LACTLD Comments on Two-Character ASCII Labels

The LACTLD Board commented on a Public Comment Period at ICANN regarding Two-Character ASCII Labels

The letter submitted:

August 17, 2016

Dear Sirs
Internet Corporation for Assigned Names and Numbers (ICANN)

Hereby, the Latin American and Caribbean Top Level Domain Association, LACTLD proposes into consideration its position regarding the currently available consultation “Proposed Measures for Letter/Letter Two-Character ASCII Labels to Avoid Confusion with Corresponding Country Codes”, wishing it contributes to understand the challenges the ccTLDs would embrace on the context of this consultation.

First, we suggest that the parties involved in resolving about the authorization of a second level coincident with the country code below a ngTLD, shall avoid as possible opening up for registration for the next reasons:

1. Increasing the complexity of the registration structure of the DNS, causing possible confusion with the ccTDL to Registrants.

2. Deviating from the objective of the last round of opening of ngTLDs, which aimed to increase the options directly and solely on the root level with ngTLDs for specific orientation / uses, considering that other options / orientations were already available and covered; as is the case of country or territory orientations.

3. In accordance to the former, adding up new options on the root zone level did not had as a main motivator fomenting orientations nested below other orientations increasing combinations within the DNS. Opening for registration country codes a second levels below a ngTLD as proposed, is similar to incentivizing the creation of Registries below other Registries for registrations on a third level. This was not originally considered on the opening round for ngTLDs and it is not perceived to input additional value, besides being contrary to current trends of registration of domain names which seek short and direct registrations to the left of the first dot and string.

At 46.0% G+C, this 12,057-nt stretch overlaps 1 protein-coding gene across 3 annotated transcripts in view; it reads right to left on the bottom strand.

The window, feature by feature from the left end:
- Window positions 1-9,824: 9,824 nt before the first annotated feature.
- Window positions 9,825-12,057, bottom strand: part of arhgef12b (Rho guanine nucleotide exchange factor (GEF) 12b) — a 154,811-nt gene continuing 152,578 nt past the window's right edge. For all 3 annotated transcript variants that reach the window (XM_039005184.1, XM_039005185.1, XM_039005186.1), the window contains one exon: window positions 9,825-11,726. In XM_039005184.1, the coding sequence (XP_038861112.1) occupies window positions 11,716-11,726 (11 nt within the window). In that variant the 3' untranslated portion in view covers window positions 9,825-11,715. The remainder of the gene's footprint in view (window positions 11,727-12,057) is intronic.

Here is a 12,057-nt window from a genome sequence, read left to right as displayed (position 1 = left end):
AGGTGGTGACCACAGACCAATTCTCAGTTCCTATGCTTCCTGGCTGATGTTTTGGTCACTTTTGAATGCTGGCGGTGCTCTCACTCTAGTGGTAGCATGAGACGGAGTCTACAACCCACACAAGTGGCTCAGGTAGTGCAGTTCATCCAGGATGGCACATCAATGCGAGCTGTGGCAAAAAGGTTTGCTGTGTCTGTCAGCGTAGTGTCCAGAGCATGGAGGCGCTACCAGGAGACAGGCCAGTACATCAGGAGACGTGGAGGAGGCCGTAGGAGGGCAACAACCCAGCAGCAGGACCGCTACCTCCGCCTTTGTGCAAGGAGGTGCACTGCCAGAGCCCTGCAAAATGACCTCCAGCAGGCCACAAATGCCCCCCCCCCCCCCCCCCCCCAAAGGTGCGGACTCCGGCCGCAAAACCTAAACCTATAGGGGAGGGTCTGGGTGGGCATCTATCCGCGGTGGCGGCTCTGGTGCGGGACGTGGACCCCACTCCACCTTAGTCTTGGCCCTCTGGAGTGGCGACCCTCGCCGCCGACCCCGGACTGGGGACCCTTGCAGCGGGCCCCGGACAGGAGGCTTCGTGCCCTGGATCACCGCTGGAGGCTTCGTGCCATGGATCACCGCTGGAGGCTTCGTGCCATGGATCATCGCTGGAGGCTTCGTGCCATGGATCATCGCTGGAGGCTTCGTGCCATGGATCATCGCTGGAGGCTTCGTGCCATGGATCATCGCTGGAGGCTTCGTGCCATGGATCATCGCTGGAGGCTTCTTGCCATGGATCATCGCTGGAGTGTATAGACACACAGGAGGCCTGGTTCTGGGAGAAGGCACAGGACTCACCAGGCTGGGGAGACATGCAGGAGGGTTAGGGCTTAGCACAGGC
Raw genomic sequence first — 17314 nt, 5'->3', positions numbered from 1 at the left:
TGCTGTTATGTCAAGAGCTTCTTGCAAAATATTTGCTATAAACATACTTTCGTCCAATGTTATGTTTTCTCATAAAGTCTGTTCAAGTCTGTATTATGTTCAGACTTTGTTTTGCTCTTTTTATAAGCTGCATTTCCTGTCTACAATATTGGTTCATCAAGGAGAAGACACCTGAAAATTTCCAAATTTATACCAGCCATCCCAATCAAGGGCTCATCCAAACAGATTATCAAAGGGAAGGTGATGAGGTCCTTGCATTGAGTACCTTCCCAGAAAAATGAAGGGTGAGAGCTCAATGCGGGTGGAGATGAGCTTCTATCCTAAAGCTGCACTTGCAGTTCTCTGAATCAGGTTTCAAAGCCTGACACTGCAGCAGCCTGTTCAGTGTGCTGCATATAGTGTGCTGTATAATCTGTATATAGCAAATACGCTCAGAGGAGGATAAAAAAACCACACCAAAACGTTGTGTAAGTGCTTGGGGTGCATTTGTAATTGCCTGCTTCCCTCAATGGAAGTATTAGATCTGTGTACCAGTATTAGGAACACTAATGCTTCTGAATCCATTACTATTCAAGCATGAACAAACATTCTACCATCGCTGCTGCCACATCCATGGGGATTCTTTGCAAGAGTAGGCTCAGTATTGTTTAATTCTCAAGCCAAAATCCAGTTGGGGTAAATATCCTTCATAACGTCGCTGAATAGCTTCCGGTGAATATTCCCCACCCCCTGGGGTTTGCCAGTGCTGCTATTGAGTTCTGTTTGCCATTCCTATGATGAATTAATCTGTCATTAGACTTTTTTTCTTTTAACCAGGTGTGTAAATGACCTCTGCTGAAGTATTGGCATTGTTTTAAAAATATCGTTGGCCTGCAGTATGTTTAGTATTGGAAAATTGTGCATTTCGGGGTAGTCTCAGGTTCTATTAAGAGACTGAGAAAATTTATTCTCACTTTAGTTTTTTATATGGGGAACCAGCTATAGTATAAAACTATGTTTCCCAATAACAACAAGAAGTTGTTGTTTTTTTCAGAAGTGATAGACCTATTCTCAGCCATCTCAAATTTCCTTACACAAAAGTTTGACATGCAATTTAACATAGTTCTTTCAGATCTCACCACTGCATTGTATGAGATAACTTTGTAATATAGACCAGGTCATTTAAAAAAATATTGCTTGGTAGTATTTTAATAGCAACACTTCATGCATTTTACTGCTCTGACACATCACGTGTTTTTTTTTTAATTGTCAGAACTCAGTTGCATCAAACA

4. The idea of Registries nested below other Registries does not shed light on the level of stewardship towards the community represented on the registration policies of second levels below a ngTLD. The administration and registration policies of ccTLDs that cover territorial or country orientation on the DNS, are defined by several mechanisms that consider representativity towards the Internet community they serve on their stewardship role that each ccTLD serves, with the adequate characteristics for each national community. Nesting a second level Registry does not imply for certain that the administration and registration policies defined for each of these second levels comply with this orientation of serving the community, and in addition this would increase the difficulty in ensuring the stewardship role when multiplying the options for every ngTLD that solicits opening a second level coincident with the country code. Again, country or territorial orientation is already defined for the ccTLD, and their unique policies ensure the adequate service level for their community on a single place without dispersion over the DNS.